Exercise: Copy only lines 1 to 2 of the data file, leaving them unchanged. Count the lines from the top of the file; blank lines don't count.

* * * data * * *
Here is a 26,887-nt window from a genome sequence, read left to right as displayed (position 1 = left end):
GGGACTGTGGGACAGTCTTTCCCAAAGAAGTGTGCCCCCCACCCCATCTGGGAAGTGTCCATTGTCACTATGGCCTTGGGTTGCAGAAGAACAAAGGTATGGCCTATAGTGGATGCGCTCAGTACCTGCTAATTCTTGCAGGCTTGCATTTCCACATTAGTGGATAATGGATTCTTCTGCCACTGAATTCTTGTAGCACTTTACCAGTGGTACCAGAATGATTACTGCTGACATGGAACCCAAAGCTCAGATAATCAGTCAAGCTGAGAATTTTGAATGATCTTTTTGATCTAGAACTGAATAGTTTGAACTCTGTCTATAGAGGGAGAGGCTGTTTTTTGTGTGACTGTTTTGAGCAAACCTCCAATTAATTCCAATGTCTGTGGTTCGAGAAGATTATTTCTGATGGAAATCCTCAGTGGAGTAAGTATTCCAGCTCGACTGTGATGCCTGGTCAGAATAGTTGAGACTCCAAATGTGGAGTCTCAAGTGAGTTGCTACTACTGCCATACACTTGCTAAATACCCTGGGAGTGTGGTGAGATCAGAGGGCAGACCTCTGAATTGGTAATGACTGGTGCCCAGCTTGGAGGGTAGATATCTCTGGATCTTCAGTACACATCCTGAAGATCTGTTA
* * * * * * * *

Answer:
Here is a 26,887-nt window from a genome sequence, read left to right as displayed (position 1 = left end):
GGGACTGTGGGACAGTCTTTCCCAAAGAAGTGTGCCCCCCACCCCATCTGGGAAGTGTCCATTGTCACTATGGCCTTGGGTTGCAGAAGAACAAAGGTATGGCCTATAGTGGATGCGCTCAGTACCTGCTAATTCTTGCAGGCTTGCATTTCCACATTAGTGGATAATGGATTCTTCTGCCACTGAATTCTTGTAGCACTTTACCAGTGGTACCAGAATGATTACTGCTGACATGGAACCCAAAGCTCAGATAATCAGTCAAGCTGAGAATTTTGAATGATCTTTTTGATCTAGAACTGAATAGTTTGAACTCTGTCTATAGAGGGAGAGGCTGTTTTTTGTGTGACTGTTTTGAGCAAACCTCCAATTAATTCCAATGTCTGTGGTTCGAGAAGATTATTTCTGATGGAAATCCTCAGTGGAGTAAGTATTCCAGCTCGACTGTGATGCCTGGTCAGAATAGTTGAGACTCCAAATGTGGAGTCTCAAGTGAGTTGCTACTACTGCCATACACTTGCTAAATACCCTGGGAGTGTGGTGAGATCAGAGGGCAGACCTCTGAATTGGTAATGACTGGTGCCCAGCTTGGAGGGTAGATATCTCTGGATCTTCAGTACACATCCTGAAGATCTGTTA